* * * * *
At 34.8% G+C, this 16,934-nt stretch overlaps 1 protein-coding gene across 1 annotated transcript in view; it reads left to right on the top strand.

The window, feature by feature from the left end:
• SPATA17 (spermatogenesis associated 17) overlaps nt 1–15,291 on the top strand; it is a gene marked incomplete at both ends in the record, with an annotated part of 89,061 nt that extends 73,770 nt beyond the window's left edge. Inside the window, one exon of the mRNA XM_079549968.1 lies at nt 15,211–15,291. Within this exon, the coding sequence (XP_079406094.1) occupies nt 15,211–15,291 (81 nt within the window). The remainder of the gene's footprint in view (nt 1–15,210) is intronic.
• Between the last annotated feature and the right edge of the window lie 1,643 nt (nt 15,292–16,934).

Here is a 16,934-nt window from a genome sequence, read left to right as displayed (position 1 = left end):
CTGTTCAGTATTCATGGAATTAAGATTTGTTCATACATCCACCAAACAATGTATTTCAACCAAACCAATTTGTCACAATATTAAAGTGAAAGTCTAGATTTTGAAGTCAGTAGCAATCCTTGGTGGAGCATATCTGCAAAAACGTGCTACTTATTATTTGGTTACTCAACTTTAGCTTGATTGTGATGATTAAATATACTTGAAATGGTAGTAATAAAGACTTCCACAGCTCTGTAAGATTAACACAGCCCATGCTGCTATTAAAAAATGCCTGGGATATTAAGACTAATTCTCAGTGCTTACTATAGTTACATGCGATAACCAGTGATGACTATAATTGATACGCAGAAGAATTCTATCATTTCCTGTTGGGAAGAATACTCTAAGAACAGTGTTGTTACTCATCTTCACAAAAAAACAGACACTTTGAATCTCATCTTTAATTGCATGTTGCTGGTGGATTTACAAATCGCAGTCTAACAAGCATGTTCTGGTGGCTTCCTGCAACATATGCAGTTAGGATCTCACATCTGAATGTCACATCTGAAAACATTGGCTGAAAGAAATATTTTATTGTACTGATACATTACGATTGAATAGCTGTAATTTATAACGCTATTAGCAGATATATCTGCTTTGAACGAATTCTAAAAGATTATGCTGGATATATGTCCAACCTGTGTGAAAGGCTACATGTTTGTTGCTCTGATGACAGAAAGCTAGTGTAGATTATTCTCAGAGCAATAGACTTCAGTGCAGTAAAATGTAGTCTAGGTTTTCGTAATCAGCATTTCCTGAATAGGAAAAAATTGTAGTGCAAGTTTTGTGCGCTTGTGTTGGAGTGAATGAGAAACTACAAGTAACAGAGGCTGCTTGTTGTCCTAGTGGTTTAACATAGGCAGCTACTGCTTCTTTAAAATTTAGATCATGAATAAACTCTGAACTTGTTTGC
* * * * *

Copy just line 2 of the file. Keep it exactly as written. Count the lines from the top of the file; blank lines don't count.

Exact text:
The window, feature by feature from the left end: